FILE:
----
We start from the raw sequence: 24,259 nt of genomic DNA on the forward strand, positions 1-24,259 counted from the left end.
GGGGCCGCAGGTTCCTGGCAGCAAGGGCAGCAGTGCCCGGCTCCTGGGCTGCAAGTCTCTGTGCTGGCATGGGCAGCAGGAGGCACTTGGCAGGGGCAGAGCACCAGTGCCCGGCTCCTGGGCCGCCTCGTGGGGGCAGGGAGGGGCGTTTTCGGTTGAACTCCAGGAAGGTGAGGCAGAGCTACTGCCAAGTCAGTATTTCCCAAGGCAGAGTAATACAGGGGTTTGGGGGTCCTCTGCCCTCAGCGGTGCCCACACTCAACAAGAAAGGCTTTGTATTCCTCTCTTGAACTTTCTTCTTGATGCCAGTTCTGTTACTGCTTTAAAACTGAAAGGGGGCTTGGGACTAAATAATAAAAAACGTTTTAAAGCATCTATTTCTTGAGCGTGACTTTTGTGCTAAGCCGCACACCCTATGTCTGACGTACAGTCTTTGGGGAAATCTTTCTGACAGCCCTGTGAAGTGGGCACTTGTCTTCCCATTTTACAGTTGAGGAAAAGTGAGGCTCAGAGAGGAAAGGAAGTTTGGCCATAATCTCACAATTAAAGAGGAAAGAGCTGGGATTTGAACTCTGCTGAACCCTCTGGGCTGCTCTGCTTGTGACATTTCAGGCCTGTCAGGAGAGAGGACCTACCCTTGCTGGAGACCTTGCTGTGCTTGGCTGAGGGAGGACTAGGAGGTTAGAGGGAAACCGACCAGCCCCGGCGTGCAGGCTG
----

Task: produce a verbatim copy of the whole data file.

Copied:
We start from the raw sequence: 24,259 nt of genomic DNA on the forward strand, positions 1-24,259 counted from the left end.
GGGGCCGCAGGTTCCTGGCAGCAAGGGCAGCAGTGCCCGGCTCCTGGGCTGCAAGTCTCTGTGCTGGCATGGGCAGCAGGAGGCACTTGGCAGGGGCAGAGCACCAGTGCCCGGCTCCTGGGCCGCCTCGTGGGGGCAGGGAGGGGCGTTTTCGGTTGAACTCCAGGAAGGTGAGGCAGAGCTACTGCCAAGTCAGTATTTCCCAAGGCAGAGTAATACAGGGGTTTGGGGGTCCTCTGCCCTCAGCGGTGCCCACACTCAACAAGAAAGGCTTTGTATTCCTCTCTTGAACTTTCTTCTTGATGCCAGTTCTGTTACTGCTTTAAAACTGAAAGGGGGCTTGGGACTAAATAATAAAAAACGTTTTAAAGCATCTATTTCTTGAGCGTGACTTTTGTGCTAAGCCGCACACCCTATGTCTGACGTACAGTCTTTGGGGAAATCTTTCTGACAGCCCTGTGAAGTGGGCACTTGTCTTCCCATTTTACAGTTGAGGAAAAGTGAGGCTCAGAGAGGAAAGGAAGTTTGGCCATAATCTCACAATTAAAGAGGAAAGAGCTGGGATTTGAACTCTGCTGAACCCTCTGGGCTGCTCTGCTTGTGACATTTCAGGCCTGTCAGGAGAGAGGACCTACCCTTGCTGGAGACCTTGCTGTGCTTGGCTGAGGGAGGACTAGGAGGTTAGAGGGAAACCGACCAGCCCCGGCGTGCAGGCTG